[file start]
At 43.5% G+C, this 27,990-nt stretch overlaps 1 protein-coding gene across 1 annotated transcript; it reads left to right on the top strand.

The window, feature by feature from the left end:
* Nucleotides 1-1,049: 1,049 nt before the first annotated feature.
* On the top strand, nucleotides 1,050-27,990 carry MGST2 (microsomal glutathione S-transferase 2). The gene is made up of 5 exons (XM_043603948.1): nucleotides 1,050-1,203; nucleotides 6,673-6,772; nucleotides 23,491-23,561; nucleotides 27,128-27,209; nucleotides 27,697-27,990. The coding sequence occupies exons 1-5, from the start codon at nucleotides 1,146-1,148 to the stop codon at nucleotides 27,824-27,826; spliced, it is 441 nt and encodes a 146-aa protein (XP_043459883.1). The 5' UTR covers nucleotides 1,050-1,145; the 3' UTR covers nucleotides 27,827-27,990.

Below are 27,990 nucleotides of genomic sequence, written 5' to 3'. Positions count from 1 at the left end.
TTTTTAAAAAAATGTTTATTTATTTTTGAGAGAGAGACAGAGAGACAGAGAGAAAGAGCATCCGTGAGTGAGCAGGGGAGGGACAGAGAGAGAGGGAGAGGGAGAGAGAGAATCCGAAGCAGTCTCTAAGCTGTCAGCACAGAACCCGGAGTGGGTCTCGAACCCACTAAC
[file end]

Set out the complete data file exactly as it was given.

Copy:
At 43.5% G+C, this 27,990-nt stretch overlaps 1 protein-coding gene across 1 annotated transcript; it reads left to right on the top strand.

The window, feature by feature from the left end:
* Nucleotides 1-1,049: 1,049 nt before the first annotated feature.
* On the top strand, nucleotides 1,050-27,990 carry MGST2 (microsomal glutathione S-transferase 2). The gene is made up of 5 exons (XM_043603948.1): nucleotides 1,050-1,203; nucleotides 6,673-6,772; nucleotides 23,491-23,561; nucleotides 27,128-27,209; nucleotides 27,697-27,990. The coding sequence occupies exons 1-5, from the start codon at nucleotides 1,146-1,148 to the stop codon at nucleotides 27,824-27,826; spliced, it is 441 nt and encodes a 146-aa protein (XP_043459883.1). The 5' UTR covers nucleotides 1,050-1,145; the 3' UTR covers nucleotides 27,827-27,990.

Below are 27,990 nucleotides of genomic sequence, written 5' to 3'. Positions count from 1 at the left end.
TTTTTAAAAAAATGTTTATTTATTTTTGAGAGAGAGACAGAGAGACAGAGAGAAAGAGCATCCGTGAGTGAGCAGGGGAGGGACAGAGAGAGAGGGAGAGGGAGAGAGAGAATCCGAAGCAGTCTCTAAGCTGTCAGCACAGAACCCGGAGTGGGTCTCGAACCCACTAAC